Techno Sadhu // Ken Wolverton

What is your name, and what’s your DJ name?

Ken Wolverton, and I go by Techno Sadhu, pronounced Shadoo.

What’s the name of your show? What’s its format?

The Techno Sadhu Quartet. It’s a talk show divided into four half-hour sections: news according to me, which is not news at all but things people either write and I read, or recordings I play; the second 30 minutes is philosophy and psychology talks—Alan Watts has been my mainstay for the past 2 years, because he’s a most eloquent philosopher, a 20th-century equivalent of Sartre or Aristotle. The third quartet is all of my writings since I was 13 years old; I’ve read two dozen or more over the years, from my trilogy; and the last 30 minutes is left for a live interview series I started of the women of Madrid. We’re really a matriarchy, here in Madrid. 90 percent of our shops and restaurants are owned and operated by women.

What drew you to participate in KMRD?

In high school, a buddy and I created a radio station, a fictitious one, which we recorded in his bedroom, and it was fun, we did man in the street interviews—this was in 1959, 1960. A few years later, I had a job as a baggage boy in the Trailways bus station, the midnight shift, and all the way back home afterwards I could clearly hear these stations from San Francisco—it was great! My first experience with a real radio station was in Scotland, 1975 or ’76, the first community radio station in Britain. I wrote a radio play for the Children’s Radio Workshop and got to record it in a real studio. It wasn’t till I moved to Cerrillos in 1988 that I started listening to KUNM [the UNM public station]—I would listen every Sunday to Joe Frank’s show; he was a legend in the world of radio theater and he’d read short stories, all tagged together, and I couldn’t wait till next Sunday. He inspired me. You’d listen and you saw it all in your head.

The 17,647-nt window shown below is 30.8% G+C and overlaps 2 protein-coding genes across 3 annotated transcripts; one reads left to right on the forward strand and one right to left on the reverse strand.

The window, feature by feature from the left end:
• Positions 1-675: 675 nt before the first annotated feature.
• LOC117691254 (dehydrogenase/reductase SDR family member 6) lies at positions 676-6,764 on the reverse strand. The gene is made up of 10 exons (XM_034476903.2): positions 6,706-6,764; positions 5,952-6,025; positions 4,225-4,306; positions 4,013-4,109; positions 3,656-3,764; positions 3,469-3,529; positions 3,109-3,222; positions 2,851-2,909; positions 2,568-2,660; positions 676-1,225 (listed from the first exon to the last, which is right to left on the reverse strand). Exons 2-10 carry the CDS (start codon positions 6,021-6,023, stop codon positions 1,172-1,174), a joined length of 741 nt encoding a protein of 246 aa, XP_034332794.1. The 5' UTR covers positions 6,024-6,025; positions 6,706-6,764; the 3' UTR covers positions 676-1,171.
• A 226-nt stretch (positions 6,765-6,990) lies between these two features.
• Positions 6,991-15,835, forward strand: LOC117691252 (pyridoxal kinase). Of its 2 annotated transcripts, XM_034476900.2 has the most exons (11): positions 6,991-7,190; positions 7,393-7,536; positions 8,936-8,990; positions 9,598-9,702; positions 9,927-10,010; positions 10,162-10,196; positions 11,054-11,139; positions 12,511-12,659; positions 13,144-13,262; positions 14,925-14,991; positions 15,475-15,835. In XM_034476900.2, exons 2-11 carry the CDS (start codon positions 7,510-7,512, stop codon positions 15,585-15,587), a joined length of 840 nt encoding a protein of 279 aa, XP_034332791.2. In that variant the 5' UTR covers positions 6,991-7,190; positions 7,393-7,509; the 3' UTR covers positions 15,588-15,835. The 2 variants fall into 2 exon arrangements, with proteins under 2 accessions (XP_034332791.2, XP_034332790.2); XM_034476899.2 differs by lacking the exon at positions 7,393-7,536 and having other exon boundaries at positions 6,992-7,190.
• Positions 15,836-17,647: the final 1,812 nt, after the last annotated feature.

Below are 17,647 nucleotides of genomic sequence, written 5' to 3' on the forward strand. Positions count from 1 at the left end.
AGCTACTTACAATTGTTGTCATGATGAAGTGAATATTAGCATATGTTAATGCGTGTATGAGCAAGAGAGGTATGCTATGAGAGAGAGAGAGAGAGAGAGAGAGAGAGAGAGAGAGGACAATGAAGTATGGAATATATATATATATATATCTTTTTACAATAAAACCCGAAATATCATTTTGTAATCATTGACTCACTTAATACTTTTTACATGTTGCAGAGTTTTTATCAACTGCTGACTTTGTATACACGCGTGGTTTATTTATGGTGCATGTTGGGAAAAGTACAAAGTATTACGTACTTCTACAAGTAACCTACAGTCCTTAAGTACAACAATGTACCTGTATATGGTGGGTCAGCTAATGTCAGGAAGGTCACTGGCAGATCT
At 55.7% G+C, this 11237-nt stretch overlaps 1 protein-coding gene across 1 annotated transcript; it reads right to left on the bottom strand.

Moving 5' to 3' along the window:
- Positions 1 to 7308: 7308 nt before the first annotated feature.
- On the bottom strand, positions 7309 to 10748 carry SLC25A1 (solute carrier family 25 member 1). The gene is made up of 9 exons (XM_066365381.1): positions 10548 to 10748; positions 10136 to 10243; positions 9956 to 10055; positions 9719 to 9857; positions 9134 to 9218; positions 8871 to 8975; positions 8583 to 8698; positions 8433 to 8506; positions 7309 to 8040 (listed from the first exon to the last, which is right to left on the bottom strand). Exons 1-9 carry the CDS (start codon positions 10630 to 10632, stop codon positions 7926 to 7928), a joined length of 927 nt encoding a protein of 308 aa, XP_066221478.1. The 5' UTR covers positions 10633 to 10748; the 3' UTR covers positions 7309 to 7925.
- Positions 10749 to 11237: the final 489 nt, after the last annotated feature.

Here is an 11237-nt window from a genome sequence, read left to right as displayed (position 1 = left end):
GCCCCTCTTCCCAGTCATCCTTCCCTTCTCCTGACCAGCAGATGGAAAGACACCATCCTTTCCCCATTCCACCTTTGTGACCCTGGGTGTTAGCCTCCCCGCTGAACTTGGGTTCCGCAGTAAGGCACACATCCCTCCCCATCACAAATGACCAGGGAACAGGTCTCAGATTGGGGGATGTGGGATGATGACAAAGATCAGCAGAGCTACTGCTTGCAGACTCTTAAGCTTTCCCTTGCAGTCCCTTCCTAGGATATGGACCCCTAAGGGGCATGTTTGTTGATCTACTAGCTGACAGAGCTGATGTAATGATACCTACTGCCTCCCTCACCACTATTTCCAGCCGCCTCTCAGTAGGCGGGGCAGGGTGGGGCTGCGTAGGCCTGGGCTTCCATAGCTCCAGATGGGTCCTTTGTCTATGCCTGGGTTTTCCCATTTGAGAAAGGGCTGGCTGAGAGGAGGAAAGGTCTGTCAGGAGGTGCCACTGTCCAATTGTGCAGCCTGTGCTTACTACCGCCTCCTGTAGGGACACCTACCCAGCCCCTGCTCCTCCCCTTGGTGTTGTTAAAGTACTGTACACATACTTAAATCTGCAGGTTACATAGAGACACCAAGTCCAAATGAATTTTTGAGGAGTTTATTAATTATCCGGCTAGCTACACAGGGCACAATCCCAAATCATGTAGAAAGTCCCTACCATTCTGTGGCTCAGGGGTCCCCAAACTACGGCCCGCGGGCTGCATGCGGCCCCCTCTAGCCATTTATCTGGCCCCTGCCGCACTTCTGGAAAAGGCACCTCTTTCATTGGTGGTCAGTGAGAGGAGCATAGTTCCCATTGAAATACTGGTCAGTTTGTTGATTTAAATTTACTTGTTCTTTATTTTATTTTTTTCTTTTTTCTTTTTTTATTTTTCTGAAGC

Over the years, many people talked about starting up a station here in Madrid, but it wasn’t till  our blessed Stella arrived that anything happened. I really wanted to emulate Joe Frank—I wanted to take my writing somewhere—it was never about the money. I didn’t want to be a music DJ, although music is integral to my show’s format.

What’s the appeal of having a radio show? How does it fit into the rest of your life?

Well, first, for me, radio was a real thing in my life. It was old-time radio where you listened to programs and they took you into your own imagination—every human’s imagination painted the picture. Then, in the late ‘60s, the FCC turned it all over to the corporate heads who made it all into homogenized glop, where you had to have a playlist and you had to stick to it. Underground and pirate radio stations cropped up all over the place for a while, but they didn’t last.